Michigan became the 26th state in the US on January 26, 1837. Michigan is on the border of four of the five great lakes and is divided into the Upper and Lower Peninsulas by the Straits of Mackinac, linking together lakes Huron and and Michigan. They are connected by the Mackinac Bridge, which is one of the world’s longest suspension bridges!
Michigan’s state flag has a dark blue background, featuring an elk and a moose each having one hoof on a blue shield. The shield says “Tuebor” (meaning “I defend) above a picture of a man standing on a peninsula, raising one hand in friendship while his other hand is on a rifle. Above the shield is a bald eagle grasping onto an olive branch and arrows in its talons. A red ribbon above the eagle says E Pluribus Unum (“From one, many”). Below the shield is another motto, “Si Quaeris Peninsulam Amoenam Circumspice” which means “If you seek amenable (pleasant) peninsula, look about you”. The bald eagle symbolizes the United States while the Elk and Moose represent the state of Michigan. This flag was adopted as the state flag of Michigan in 1911.
While Detroit is a major city in Michigan, many have often thought of it as being the capital of the state. It’s actually Lansing! Detroit is, however, the largest city in Michigan. Detroit is known as Motor City, the automotive capital of the world due to large amounts of cars that are manufactured there. The Big Three car companies, General Motors, Ford, and Chrysler, are headquartered in Detroit.
On April 30, 1812, Louisiana became the 18th state in the United States. Louisiana was originally a French in 1731 but was relinquished to Spain after the French and Indian Wars. Louisiana was eventually returned back to France in about 1800. The famous French Emperor Napoleon Bonaparte sold Louisiana to the United States just two years later in 1803 in what was known as the Louisiana Purchase.
Louisiana did not adopt a state flag until 100 years after it became a state in 1912. The background of the flag is blue which represents truth and placed in the center of the flag is the state bird, The Eastern Brown Pelican, feeding her three young chicks inside a nest. There is a legend saying that the mother pelican is tearing flesh from herself at the chest to feed her own young. And underneath the birds is a ribbon stating the state’s motto, Union, Justice, and Confidence.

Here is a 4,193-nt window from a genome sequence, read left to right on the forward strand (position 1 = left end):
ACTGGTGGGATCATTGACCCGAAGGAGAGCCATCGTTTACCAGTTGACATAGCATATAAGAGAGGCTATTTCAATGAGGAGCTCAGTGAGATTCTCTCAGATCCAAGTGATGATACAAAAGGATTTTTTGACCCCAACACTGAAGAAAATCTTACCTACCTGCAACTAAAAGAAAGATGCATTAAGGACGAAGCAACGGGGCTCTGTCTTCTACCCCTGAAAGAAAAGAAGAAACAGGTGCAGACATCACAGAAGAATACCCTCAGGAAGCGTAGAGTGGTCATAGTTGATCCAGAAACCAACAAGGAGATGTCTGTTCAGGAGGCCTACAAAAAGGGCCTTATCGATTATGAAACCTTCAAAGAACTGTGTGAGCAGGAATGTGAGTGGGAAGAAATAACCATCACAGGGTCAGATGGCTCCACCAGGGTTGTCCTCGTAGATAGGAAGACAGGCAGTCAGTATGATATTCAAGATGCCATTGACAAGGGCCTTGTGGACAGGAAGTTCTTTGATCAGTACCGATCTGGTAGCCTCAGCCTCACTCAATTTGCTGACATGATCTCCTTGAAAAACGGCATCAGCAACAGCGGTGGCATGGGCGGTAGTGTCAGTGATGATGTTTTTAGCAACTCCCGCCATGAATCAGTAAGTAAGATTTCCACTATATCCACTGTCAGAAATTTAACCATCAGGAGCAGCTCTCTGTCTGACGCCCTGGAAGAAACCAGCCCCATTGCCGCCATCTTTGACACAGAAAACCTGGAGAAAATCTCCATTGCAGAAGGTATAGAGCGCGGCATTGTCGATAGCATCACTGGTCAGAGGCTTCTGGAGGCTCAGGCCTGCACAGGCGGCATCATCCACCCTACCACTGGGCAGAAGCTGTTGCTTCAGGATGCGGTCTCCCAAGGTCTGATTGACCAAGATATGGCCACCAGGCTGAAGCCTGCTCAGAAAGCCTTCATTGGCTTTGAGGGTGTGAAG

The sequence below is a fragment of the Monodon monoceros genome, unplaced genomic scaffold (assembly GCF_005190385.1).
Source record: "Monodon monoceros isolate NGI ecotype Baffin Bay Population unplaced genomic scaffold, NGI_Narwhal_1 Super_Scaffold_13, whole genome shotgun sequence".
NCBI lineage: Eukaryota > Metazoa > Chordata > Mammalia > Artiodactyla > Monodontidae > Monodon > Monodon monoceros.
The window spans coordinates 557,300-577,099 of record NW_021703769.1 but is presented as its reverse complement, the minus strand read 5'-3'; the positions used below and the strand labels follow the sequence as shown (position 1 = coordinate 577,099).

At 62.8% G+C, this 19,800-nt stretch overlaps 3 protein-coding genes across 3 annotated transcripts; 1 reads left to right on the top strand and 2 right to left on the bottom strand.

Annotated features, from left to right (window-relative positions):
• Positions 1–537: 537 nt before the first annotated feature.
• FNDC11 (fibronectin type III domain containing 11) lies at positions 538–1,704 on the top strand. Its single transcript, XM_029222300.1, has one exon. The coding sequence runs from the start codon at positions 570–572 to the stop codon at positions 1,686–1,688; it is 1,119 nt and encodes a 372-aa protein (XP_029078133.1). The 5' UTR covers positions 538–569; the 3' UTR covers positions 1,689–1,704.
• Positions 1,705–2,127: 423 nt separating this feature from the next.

Louisiana is home to New Orleans, famous for Mardi Gras, which is always celebrated 46 days before Easter. The city hosted its first Mardi Gras parade in 1837 and the floats did not start coming until twenty years later. The celebration generates a revenue of over $840 million annually thanks to tourists and regulars who come to celebrate.
How Louisiana Got Named: Louisiana was named after Louis XIV of France.
No Counties? Louisiana is one of two U.S. states that do not have counties. Instead, Louisiana is divided into 64 parishes. The only other state without counties is Alaska and they are divided by boroughs.
Approximately four years after Kentucky became a state, nearby Tennessee joined the US on June 1, 1796. Before it was a state, Tennessee had been discovered by a Spanish explorer. After being owned by France and Great Britain, it was eventually under the legislature of South Carolina. In 1790, Congress organized this territory, which allowed for Tennessee to join the union.
Tennessee’s state flag was adopted on April 17, 1905 and it was designed by LeRoy Reeves of the Third Regiment of the Tennessee Infantry. Placed in the center of a predominantly red background is a blue circle outlined with white along with white stars inside. These stars represent the three geographical regions of Tennessee: The great smoky mountains, the Highlands, and the Lowlands. To the right hand side is a blue bar and a smaller white stripe. Note that these colors are the same as the US Flag. The white represents purity, blue symbolizes the love the people of Tennessee feel for their state, and the red shows that in trying times, the people of Tennessee feel a strong love their state as true Americans.
Tennessee has a large role in American music thanks to the popularization of bluegrass, rock and roll, country music. Not only is Nashville the state capital, but it is also known as Music City. The Grand Ole Opry was first broadcast in 1925, and continues to be the longest running live radio show (it runs every weekend). Tennessee is also home to Dollywood and Graceland, both famous by musicians. Graceland was once the home of singing legend Elvis Presley but is now a museum where millions visit every year, which Dollywood is a theme park owned by country singer Dolly Parton.
Bordering states: Tied with Missouri, Tennessee is bordered by the most states, which are eight. The states are Kentucky, Virginia, North Carolina, Georgia, Alabama, Mississippi, Arkansas, and Missouri.